I am a loyal Marriott rewards member, and this is the kind of service I have come to expect and respect from Marriott. I hope my clients feel the same way towards the customer service we offer at Alpha UMi.

A 2018 article in Forbes pointed out that excellent customer service does not have to be expensive, and in many cases is free1. That was proven out by my experience. And face it, great customer experiences positively impact the bottom line. I am a lifetime Titanium member because of Marriott’s continuing culture of service, and presence where I frequent.

A 2019 Forbes post mentioned that “60% of millennials state loyalty to brands they currently purchase from if treated well through customer-centric experience. To ensure allegiance, companies include loyalty programs with custom discounts as well as active courtship.”2 If this is Marriott’s motivation, I certainly have been a beneficiary over the past 15 years!

At this point in her career, my network at Marriott is stronger than hers, grown from being the friendly kind of customer that encourages staff to remember my name and help me out when I need it. I hope she sees the value of the network and takes time to get to know folks at other properties. Maybe someday they will see an e-gift card, not know how to accept it for payment and call her!

And in the meantime, Sidney, KEEP UP THE GOOD WORK!



Take off what you don’t need

While this article is about working in an office setting versus a remote work environment, I am starting it with a story from my father. The 1960s were known for their hard partying, when a DUI was no a badge of shame and unlikely to get you fired, when many social norms were in the midst of dramatic change. Cocktail parties were very popular then, the alcohol flowed and entertainment too many forms including games. One game in particular that I remember from the stories involved asking someone to lie down on the floor. They were then covered from toes to chin with a blanket and instructed to take off what they didn’t need. Of course, this was a later-in-the-evening game, when thought was clouded due to the gin, whiskey and vodka consumed, and everyone would giggle as watches, bracelets, socks and shoes would appear from under the blanket. But the point of the game was that the one thing none of them needed was the blanket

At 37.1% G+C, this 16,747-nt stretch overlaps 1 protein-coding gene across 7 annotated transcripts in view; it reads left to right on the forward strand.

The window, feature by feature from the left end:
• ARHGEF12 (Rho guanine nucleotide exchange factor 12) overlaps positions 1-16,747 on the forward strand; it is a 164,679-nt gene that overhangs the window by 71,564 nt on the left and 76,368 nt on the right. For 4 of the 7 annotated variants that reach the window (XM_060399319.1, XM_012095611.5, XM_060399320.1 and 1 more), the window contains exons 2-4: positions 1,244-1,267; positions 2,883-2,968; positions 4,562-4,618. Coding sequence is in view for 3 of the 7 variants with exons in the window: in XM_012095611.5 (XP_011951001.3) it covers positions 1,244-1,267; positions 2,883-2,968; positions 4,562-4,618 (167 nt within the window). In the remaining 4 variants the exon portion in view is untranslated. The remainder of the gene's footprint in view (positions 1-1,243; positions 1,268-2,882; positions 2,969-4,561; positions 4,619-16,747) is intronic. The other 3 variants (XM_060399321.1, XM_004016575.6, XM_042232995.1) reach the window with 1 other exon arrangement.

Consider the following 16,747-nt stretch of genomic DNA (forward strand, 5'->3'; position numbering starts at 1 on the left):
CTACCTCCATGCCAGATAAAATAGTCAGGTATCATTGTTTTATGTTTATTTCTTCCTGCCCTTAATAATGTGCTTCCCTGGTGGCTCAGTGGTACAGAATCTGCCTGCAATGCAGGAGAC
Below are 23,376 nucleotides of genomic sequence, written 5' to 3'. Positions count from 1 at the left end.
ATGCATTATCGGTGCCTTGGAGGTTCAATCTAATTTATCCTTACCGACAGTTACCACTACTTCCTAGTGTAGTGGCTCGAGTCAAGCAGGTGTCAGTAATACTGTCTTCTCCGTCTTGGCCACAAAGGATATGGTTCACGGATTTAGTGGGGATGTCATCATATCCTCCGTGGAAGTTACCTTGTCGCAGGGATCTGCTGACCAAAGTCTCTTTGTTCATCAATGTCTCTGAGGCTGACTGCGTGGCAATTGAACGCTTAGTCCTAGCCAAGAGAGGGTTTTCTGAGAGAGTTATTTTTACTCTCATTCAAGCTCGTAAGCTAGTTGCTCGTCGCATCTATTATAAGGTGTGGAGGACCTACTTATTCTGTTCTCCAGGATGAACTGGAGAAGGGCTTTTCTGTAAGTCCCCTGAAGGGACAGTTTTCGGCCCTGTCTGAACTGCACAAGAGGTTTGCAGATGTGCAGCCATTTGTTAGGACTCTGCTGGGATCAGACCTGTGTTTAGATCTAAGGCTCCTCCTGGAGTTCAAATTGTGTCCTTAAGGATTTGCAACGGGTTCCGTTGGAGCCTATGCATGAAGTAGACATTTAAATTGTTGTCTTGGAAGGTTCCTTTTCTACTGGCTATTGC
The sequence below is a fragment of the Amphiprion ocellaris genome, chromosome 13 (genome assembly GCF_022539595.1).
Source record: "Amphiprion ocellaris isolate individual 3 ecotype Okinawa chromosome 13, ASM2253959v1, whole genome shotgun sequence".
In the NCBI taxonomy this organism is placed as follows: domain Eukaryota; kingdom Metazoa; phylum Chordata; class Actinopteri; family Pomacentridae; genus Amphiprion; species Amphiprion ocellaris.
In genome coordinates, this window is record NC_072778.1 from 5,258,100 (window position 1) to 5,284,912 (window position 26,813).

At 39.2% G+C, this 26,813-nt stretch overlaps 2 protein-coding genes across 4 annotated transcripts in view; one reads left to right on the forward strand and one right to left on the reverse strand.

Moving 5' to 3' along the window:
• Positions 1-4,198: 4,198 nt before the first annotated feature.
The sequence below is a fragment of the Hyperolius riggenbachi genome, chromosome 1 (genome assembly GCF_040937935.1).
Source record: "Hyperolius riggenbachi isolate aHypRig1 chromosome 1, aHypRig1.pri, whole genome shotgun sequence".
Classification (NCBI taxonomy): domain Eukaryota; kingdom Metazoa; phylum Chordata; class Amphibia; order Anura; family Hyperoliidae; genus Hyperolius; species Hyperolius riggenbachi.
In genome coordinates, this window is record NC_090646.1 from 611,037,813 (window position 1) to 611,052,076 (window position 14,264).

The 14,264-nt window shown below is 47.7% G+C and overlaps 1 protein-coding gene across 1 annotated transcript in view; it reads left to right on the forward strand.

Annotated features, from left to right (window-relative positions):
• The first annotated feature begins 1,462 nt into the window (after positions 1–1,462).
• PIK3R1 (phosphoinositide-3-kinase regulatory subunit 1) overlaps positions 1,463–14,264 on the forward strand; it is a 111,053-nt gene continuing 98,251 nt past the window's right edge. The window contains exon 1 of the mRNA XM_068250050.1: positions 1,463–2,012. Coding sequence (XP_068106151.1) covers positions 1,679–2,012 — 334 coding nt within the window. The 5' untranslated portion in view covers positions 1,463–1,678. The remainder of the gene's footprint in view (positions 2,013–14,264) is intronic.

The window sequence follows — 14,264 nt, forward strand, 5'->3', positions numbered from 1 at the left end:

I’ve shared this story because I’ve often thought back to it as my workforce has transitioned successfully to a remote work environment and our lovely office, that once was bursting with ideas, became expensive storage space.

I was advised by a wise man back in April to shed the space. I had considered it since then, but at that point was concerned that an abrupt decision so early into COVID-19 might signal the wrong message to my employees. So I waited, figuring that the right time would appear.

My landlord was great. She offered me, without asking, two months of half priced rent, after I shared the news of conference and job cancellations. That bought some time. Then, in June, I started the open discussion with my team regarding a return to the office. We had adapted well to a remote work environment. Progress was being made, we had adopted a schedule of meetings that met our needs, we met socially on a weekly basis to fill in that part that makes working fun—knowing your co-workers. We saw kids on Zoom, we heard dogs and occasionally watched cats parade across laptops. We shared stories, plans for staycations, and reminisced about past vacation experiences that we longed for again. And we shared funny videos and other things we had received over the web that week.

My team let me know that they were not comfortable working in close quarters, even if we required masks, stayed six feet apart and had all the extras for sanitization. They did not want to return to that environment until we were safe—which mean an effective vaccine was available and distributed.

Coincidentally, the Harvard Business Review in July posted a seven-part series titled The New Reality of WFH1 (Working From Home). This series provided data into what other organizations are seeing which bolstered my decision to say goodbye to our office.